is dead is not, as it’s often taken to be, some kind of a celebratory statement. Despite his reservations about Christianity,
Nietzsche did not think that the end of belief was anything to cheer about. Religious beliefs were false, he knew; but
he observed that they were very beneficial in the sense of helping us cope with the problems
of life. Nietzsche felt that the gap left by religion
should ideally be filled by Culture (he meant: philosophy, art, music, literature): Culture should replace Scripture. However, Nietzsche was deeply suspicious of
the way his own era was handling culture. He believed the universities were killing the humanities, turning them into dry academic exercises, rather than using them for what they were always meant to be: guides to life. He admired the way the Greeks had used tragic drama in a practical, therapeutic way, as an occasion for catharsis and moral education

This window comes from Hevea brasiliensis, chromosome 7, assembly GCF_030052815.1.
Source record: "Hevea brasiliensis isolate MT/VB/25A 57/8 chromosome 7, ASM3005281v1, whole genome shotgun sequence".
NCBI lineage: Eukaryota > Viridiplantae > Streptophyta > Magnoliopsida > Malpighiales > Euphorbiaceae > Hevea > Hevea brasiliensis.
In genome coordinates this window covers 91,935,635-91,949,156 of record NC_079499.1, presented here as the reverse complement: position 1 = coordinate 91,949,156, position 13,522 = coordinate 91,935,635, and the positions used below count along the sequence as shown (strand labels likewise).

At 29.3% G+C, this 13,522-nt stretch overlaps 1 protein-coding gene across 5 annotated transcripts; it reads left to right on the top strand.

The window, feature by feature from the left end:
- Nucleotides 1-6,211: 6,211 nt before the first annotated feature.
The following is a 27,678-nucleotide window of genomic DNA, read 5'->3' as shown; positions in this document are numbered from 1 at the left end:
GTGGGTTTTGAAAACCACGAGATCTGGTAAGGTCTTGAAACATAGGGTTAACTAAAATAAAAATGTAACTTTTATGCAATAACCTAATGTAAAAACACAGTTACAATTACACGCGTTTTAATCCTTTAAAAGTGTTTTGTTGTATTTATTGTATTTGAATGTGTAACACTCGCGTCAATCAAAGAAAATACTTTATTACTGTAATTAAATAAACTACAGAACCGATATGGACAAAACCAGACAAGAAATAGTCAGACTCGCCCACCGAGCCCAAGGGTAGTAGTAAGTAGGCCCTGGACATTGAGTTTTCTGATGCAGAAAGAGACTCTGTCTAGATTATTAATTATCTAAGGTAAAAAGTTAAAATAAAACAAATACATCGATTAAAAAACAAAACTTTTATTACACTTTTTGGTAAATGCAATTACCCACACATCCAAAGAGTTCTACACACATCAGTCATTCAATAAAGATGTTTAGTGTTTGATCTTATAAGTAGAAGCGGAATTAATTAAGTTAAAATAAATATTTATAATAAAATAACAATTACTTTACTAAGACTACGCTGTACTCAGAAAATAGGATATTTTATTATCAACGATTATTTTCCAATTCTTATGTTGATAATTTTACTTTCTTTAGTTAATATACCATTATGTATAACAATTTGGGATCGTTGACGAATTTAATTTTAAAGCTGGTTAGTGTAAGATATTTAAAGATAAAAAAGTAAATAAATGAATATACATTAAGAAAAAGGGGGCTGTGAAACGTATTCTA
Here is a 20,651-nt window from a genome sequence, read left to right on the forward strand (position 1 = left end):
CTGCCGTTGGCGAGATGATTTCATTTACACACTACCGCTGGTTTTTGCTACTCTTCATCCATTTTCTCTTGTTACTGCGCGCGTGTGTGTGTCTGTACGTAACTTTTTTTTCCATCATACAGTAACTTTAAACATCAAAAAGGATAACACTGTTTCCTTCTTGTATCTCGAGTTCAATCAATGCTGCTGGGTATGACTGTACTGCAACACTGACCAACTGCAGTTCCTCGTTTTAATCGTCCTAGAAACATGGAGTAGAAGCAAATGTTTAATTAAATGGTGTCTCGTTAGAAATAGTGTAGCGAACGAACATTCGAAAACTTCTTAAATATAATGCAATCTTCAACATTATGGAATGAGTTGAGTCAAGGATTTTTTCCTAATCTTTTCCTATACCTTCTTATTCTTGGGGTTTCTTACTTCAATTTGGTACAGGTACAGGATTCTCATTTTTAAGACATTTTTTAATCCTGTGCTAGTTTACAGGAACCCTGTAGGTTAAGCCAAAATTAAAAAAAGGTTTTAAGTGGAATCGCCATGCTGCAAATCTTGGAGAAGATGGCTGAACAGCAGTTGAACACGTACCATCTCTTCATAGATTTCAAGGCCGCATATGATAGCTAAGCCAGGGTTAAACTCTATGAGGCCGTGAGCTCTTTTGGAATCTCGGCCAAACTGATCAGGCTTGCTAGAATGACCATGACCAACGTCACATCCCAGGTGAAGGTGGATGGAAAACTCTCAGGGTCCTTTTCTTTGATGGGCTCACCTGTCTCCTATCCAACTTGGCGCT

– and wished his own age to be comparably ambitious. He called for a reformation, in which people
– newly conscious of the crisis brought on by the end of faith – would fill the
gaps created by the disappearance of religion with philosophy and art. Every era faces particular psychological challenges,
thought Nietzsche, and it is the task of the philosopher to identify, and help solve, these. For Nietzsche, the 19th century was reeling under the impact of two developments: Mass Democracy and Atheism. The first threatened to unleash torrents of undigested
envy; the second to leave humans without guidance or morality. In relation to both challenges, Nietzsche
remains our endearing, fascinating often loveable and moustachioed guide.